Wednesday, August 27, 2014

Management Books for Contrary Thinkers and Other Lifelong Learners

In my former life in consulting, I survived more management fads than I have fingers and toes. I read countless management books, many of them contradictory and some of them utterly ridiculous. I still read and review management/business books occasionally.  Here are five gems that I can truly recommend to thoughtful readers.
First, Break all the Rules
As soon as I read the title of this book, I purchased it and read it cover to cover. (I have a little problem with authority
J) Based on two studies done by the Gallup Organization, this book explains what successful managers do and what talented employees need. The answers fly in the face of many generally accepted management practices. For example, the most successful managers spend the most time with their most productive employees. They also give employees objectives, then turn them loose to achieve those objectives in whatever way they deem best. They can do this because they select their employees for talent.
The Ultimate Business Library
This book is a trip down memory lane, with short chapters devoted to fifty books that were each famous for a time. Remember The Third Wave, In Search of Excellence, and Up the Organization?Titles reviewed include The Prince, Principles of Scientific Management, and The Fifth Discipline. I enjoyed this book because the author seems to be as cynical about most management theory as I am.
This is more of a psychology book than a management book, but I found it fascinating. The author is a Ph.D. who has made it his work to study high achievers: athletes, lawyers, business managers, and students. Again, the findings question conventional wisdom. For instance, we assume high achievers work harder, always analyzing every move and studying every angle. Although hard work has its place, Dr. Eliot finds that great performers, when they are doing what they do best, are actually not thinking like that. They are focused only on what they are doing in the moment: playing the violin, hitting the baseball, or running fast. His discussion of the "training mindset" versus the "trusting mindset" is alone worth the price of the book.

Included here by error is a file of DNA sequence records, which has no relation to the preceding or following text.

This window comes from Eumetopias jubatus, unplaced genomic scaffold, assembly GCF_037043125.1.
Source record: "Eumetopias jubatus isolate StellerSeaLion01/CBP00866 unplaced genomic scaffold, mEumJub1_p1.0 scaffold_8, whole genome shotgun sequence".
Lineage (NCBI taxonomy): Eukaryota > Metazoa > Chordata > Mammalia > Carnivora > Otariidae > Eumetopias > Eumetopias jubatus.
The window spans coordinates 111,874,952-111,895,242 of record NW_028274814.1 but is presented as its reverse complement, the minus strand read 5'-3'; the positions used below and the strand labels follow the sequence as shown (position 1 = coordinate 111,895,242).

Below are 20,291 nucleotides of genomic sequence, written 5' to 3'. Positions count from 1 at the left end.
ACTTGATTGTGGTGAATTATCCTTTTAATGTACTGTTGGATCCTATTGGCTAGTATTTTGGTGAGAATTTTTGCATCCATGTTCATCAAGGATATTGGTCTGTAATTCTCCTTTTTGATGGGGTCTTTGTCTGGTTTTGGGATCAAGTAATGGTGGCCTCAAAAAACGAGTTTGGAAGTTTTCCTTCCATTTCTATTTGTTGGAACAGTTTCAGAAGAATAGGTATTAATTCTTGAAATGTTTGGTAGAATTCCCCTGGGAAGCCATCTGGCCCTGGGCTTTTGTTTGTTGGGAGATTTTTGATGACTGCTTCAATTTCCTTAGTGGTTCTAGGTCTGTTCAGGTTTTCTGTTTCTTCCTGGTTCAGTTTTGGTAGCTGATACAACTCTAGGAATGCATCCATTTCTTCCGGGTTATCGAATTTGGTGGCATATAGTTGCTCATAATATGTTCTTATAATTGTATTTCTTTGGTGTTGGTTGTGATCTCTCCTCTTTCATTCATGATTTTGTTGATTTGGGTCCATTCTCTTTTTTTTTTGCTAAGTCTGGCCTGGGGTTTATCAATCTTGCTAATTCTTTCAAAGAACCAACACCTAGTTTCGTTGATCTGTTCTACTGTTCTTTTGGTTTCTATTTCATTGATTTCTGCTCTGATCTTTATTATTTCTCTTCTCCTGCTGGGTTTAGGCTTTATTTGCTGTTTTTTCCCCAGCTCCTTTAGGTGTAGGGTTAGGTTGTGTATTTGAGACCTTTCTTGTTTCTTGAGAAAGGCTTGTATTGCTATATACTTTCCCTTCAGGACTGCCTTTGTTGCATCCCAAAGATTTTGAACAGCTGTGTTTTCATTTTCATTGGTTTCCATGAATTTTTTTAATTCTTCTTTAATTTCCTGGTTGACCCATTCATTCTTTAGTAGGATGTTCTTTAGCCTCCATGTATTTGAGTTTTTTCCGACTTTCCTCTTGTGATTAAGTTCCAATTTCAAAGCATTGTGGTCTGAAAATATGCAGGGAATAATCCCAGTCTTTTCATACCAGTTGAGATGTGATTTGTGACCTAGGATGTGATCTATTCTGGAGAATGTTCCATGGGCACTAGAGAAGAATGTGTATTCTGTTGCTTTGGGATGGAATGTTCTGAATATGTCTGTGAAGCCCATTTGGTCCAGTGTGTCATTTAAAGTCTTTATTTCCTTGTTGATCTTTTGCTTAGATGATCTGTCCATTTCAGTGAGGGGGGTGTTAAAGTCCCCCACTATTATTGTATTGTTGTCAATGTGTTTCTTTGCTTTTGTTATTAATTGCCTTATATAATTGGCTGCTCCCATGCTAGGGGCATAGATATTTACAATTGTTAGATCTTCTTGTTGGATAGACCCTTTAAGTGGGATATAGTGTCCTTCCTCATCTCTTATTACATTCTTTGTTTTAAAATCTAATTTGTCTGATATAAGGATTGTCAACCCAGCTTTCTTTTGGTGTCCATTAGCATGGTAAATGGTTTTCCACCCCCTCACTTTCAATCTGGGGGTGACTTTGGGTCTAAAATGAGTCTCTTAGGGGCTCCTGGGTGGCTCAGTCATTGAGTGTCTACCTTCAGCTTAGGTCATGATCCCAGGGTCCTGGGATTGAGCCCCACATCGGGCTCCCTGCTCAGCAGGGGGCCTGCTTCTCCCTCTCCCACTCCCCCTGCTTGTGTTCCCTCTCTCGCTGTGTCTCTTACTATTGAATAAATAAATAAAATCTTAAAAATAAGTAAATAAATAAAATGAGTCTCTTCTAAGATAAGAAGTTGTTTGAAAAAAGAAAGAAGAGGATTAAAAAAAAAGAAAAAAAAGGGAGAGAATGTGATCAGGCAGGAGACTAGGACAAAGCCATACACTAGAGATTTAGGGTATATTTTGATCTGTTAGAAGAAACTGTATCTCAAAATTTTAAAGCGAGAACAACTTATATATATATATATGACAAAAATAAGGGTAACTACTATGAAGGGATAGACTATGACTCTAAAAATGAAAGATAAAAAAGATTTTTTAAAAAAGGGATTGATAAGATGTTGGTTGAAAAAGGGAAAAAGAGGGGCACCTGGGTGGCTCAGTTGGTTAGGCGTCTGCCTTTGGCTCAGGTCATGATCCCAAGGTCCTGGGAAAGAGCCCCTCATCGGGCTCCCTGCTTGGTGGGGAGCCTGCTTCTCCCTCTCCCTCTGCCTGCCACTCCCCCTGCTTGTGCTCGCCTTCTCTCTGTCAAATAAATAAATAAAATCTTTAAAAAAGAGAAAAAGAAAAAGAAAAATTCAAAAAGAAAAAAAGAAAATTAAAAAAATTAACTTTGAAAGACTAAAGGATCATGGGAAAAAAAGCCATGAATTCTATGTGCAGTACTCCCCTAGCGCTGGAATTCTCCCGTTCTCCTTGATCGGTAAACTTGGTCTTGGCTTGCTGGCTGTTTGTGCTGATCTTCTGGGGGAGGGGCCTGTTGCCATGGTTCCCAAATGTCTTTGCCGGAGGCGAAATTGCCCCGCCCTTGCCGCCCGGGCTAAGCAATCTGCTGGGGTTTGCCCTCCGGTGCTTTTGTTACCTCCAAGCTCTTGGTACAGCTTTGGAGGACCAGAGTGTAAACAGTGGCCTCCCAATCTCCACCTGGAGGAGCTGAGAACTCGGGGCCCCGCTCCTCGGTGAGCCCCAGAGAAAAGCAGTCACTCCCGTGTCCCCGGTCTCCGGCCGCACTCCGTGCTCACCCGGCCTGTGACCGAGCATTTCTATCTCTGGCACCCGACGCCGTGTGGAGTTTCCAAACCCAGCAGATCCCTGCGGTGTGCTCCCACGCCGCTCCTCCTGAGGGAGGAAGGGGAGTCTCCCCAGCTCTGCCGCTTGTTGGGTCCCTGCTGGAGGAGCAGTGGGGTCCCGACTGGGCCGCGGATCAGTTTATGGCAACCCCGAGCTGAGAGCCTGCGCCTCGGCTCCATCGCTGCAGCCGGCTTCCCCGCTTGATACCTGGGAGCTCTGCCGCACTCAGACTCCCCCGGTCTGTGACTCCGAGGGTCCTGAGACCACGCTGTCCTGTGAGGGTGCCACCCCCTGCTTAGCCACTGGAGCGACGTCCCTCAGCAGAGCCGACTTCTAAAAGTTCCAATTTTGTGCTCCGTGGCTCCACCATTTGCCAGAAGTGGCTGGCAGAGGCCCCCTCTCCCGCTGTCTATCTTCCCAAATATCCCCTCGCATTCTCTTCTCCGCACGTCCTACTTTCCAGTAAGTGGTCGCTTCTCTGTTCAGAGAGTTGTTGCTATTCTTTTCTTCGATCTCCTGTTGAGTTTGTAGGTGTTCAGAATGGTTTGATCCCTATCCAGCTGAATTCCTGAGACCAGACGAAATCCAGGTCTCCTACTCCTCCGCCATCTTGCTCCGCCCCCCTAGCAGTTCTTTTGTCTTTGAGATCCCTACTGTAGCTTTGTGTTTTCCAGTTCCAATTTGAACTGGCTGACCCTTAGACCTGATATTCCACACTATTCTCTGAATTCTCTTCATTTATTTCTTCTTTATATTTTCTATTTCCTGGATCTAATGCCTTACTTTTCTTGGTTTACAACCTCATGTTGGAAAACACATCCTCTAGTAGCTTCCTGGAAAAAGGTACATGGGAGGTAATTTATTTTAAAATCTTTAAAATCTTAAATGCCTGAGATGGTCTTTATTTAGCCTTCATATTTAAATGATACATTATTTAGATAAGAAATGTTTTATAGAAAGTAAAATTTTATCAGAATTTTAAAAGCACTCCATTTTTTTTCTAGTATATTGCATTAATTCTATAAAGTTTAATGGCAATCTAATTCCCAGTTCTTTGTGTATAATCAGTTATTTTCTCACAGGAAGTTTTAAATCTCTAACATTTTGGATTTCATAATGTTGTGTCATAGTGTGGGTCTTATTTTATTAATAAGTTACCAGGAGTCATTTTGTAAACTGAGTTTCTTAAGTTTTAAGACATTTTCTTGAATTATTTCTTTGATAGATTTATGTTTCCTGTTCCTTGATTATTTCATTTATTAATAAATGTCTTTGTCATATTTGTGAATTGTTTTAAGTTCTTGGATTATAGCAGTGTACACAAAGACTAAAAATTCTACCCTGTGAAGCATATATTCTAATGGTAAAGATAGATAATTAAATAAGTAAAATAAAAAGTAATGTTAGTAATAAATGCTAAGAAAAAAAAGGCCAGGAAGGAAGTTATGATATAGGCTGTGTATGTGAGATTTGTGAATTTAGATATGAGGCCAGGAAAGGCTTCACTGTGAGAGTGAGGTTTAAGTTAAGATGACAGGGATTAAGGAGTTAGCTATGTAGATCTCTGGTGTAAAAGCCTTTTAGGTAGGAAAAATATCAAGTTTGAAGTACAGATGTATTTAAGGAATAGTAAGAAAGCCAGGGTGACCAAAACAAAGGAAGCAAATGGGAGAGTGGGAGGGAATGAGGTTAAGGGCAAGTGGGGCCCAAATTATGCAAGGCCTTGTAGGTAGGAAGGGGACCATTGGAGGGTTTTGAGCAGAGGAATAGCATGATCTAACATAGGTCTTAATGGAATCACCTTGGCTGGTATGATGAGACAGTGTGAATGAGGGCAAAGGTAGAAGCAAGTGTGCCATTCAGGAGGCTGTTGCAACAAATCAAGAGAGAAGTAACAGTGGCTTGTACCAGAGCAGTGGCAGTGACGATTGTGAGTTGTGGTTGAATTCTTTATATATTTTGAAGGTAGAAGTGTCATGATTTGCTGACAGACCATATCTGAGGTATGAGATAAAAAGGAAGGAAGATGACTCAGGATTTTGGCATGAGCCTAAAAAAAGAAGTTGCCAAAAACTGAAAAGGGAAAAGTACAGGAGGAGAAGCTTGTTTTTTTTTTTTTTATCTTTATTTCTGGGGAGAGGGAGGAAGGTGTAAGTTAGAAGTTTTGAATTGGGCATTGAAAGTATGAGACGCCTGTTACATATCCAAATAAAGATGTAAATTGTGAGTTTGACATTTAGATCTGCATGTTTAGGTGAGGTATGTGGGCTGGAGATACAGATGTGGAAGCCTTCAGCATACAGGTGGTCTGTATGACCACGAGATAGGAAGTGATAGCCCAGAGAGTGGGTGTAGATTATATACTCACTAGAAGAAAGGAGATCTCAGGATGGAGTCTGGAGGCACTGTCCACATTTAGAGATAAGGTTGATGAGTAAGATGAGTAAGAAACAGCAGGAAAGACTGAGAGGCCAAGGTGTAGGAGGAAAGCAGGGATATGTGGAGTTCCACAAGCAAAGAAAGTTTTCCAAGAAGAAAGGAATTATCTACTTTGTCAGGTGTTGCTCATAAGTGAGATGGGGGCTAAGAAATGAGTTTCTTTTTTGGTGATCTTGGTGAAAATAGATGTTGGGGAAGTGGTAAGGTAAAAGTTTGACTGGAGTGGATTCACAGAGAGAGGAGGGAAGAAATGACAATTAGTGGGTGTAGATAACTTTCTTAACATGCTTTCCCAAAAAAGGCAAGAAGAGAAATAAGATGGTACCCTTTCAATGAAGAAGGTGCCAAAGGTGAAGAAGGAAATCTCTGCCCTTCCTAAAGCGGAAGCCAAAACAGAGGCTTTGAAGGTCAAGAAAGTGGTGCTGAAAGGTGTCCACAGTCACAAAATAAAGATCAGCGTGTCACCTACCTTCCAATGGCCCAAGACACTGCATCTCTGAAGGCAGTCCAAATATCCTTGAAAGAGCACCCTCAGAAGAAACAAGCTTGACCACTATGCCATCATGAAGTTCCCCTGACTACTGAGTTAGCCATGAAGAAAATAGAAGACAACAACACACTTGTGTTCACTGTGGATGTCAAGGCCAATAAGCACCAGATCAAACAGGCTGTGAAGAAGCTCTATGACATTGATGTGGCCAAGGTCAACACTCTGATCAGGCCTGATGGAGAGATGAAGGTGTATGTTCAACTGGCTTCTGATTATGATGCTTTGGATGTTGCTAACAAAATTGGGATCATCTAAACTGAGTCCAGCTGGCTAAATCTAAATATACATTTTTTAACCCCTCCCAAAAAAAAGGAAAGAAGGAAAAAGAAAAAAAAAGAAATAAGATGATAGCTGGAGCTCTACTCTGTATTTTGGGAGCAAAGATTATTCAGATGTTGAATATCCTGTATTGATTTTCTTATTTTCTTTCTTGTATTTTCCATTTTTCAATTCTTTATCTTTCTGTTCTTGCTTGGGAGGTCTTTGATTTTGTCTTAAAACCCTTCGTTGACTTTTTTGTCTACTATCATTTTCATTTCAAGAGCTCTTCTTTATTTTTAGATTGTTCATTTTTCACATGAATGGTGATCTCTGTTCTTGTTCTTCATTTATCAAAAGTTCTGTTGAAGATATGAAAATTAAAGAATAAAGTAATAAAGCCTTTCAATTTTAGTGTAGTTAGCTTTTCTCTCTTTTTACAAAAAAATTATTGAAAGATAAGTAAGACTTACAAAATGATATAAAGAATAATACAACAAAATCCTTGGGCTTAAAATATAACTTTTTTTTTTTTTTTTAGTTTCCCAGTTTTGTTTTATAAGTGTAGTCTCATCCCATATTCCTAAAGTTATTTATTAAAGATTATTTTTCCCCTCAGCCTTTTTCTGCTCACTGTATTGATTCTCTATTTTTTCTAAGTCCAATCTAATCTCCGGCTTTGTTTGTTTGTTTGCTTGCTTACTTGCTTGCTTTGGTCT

Intellectual Capital
America has moved from a manufacturing economy to an information economy. Managers are trying to manage knowledge workers with the methods of the old economy-with limited success. Stewart offers a new way of thinking about employees by suggesting we use their minds as well as their hands. Learn how successful companies are harnessing the power of the intellectual capital in their organizations.
Generations at Work
The authors studied four generations of workers, whom they labeled: Veterans, Boomers, Xers, and Nexters. They describe the pivotal events in the formative years of each generation, e.g. World War II, Woodstock, the Challenger disaster. The different attitudes and work habits of each generation are explained and ideas are presented for getting different generations to work together.
Any of these five management books would truly be worth a few hours and a few dollars. There are no silly fads or psychobabble in these books; in fact, you will probably find they confirm your own experience and common sense.
Buckingham, M. & Coffman, C. (1999). First, break all the rules: What the world's greatest managers do differently. New York: Simon & Schuster.
Cranier, S. (1997). The ultimate business library: 50 books that shaped management thinking. New York: AMACOM.
Eliot, J. (2004). Overachievement: The new science of working less to accomplish more. New York: Penguin Group.
Stewart, T. (1997). Intellectual capital: The new wealth of organizations. New York: Doubleday.
Zemke, R., Raines, C. & Filipczak, B. (2000). Generations at work. New York: AMACOM.